[2012036] Gobbledygook

[2012036] Gobbledygook

Bodysnatchers @ Adelaide College of the Arts – Main Theatre

6:30pm, Fri 24 Feb 2012

The Main Theatre at ACA, a wonderfully wide open affair, plays home to a tiny box for Gobbledygook – a square, with sides of only three or four metres, is defined by the long curtains that fall onto it from their supporting frame. How odd, I thought, to walk into such a large venue, only to have your attention focussed onto a mere fragment of it.

But maybe that’s the point. Maybe that’s analogous to the content of the piece.

As Aileen Huynh purposely strides from the darkness, peeling two curtains aside to allow us ocular access, we see the iPhone laying in the centre of the square. It rings; half the audience check their own pockets. She answers… and so begins the narrative of Gobbledygook.

…but it’s not much of a narrative. The piece is more a selection of disconnected scenes, with no noticeable progression between them, all relating to Aileen’s relationship with her iPhone. You get the feeling early on, as she discusses home deliveries of food and wine to the unknown caller at the other end of the phone, that she’s agoraphobic; some conversations, such as those with the wine salesperson, border on the desperate. There’s a hint of sadness in those conversations, but that emotion isn’t allowed to fester within the audience as she throws in some full-body Fruit Ninja playing, desperate dashes for the recharger, or records half-conversations with herself so she has someone to talk to.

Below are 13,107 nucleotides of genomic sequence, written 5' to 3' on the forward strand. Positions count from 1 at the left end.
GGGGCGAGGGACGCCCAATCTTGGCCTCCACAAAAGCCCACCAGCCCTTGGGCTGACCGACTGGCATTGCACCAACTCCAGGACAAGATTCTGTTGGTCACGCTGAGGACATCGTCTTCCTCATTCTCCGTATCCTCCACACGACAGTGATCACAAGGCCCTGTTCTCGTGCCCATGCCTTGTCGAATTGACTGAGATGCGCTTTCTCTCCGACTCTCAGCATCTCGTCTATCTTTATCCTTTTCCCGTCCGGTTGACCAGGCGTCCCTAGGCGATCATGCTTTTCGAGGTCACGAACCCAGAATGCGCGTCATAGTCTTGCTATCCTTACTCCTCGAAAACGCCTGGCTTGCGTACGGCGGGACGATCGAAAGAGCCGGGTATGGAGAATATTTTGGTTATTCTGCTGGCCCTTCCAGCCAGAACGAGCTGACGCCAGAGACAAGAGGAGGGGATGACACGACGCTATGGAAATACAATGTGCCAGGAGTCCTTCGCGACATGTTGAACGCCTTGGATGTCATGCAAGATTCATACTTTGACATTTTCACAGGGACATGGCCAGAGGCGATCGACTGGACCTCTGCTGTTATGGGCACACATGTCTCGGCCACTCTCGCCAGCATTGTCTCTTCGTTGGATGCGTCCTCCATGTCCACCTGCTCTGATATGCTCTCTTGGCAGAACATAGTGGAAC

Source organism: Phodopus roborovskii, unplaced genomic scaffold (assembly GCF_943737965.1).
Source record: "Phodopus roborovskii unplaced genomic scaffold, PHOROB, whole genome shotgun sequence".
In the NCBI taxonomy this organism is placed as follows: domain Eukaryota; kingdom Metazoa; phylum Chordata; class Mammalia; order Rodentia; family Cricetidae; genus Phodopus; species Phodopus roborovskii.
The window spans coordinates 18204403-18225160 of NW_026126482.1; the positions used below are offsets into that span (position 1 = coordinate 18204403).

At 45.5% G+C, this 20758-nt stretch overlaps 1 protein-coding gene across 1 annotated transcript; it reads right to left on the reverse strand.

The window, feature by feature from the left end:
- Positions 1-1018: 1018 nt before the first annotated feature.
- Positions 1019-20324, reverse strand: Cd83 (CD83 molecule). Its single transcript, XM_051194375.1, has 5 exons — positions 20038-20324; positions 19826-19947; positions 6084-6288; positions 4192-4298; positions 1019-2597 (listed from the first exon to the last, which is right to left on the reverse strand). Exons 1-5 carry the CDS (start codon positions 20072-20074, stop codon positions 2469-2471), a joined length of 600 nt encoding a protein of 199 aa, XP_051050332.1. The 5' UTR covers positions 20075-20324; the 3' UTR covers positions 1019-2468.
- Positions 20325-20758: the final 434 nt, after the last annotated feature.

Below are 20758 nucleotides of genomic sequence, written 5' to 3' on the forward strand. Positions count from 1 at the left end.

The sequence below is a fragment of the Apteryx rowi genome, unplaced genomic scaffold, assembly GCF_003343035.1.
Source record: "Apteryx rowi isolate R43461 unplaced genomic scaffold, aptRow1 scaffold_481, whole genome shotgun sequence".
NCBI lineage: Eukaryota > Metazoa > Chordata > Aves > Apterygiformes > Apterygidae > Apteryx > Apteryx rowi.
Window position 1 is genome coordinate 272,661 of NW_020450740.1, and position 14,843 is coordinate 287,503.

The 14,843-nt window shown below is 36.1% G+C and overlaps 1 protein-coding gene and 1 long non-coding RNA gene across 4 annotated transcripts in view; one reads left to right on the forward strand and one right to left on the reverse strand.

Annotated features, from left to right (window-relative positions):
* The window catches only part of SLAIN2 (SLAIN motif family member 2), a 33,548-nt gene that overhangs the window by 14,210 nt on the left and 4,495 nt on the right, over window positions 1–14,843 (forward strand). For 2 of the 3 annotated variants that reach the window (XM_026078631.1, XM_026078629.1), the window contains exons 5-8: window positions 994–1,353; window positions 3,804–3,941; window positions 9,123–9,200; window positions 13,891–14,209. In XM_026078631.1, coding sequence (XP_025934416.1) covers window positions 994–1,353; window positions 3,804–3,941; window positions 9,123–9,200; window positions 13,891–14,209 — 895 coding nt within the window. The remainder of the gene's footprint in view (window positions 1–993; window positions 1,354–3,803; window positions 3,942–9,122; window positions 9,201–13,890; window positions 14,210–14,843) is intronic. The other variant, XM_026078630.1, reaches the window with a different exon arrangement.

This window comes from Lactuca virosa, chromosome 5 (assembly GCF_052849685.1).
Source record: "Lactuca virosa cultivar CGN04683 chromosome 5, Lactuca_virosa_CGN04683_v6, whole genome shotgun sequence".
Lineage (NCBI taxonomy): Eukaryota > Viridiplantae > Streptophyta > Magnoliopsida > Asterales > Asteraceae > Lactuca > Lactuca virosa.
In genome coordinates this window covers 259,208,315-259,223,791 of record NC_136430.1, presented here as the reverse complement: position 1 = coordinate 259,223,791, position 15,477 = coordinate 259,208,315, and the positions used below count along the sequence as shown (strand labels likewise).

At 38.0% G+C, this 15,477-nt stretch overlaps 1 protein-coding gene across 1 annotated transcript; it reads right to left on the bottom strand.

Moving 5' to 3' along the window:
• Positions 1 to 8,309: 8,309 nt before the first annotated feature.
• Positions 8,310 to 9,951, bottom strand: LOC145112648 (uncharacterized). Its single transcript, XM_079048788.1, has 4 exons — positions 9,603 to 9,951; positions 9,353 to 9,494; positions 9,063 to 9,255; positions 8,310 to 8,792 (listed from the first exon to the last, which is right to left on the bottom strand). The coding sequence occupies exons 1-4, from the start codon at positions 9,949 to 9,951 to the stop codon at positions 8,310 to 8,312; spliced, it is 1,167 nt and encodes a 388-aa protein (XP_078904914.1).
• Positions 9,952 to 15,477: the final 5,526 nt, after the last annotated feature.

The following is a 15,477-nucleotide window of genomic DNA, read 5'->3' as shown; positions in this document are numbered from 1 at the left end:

Dragging in a sleeping bag and building a fort within it only exacerbates the feeling of physical disconnection with the outside world; the phone call with her parents (father long-suffering, mother aggressively disappointed) fleshes Aileen’s character out a bit more.

There’s some gorgeous lighting, utilising the curtains as surfaces to softly radiate emotive shades (and the opportunity for some lovely shadow-play), but other than that the staging is simple. Frugal, even. But the disconnected nature of the scenes doesn’t allow anything really sophisticated to develop… whilst Aileen’s character’s episodes are entertaining and – yes – even familiar, when I walked out of ACA after the performance I didn’t really take much of her with me.

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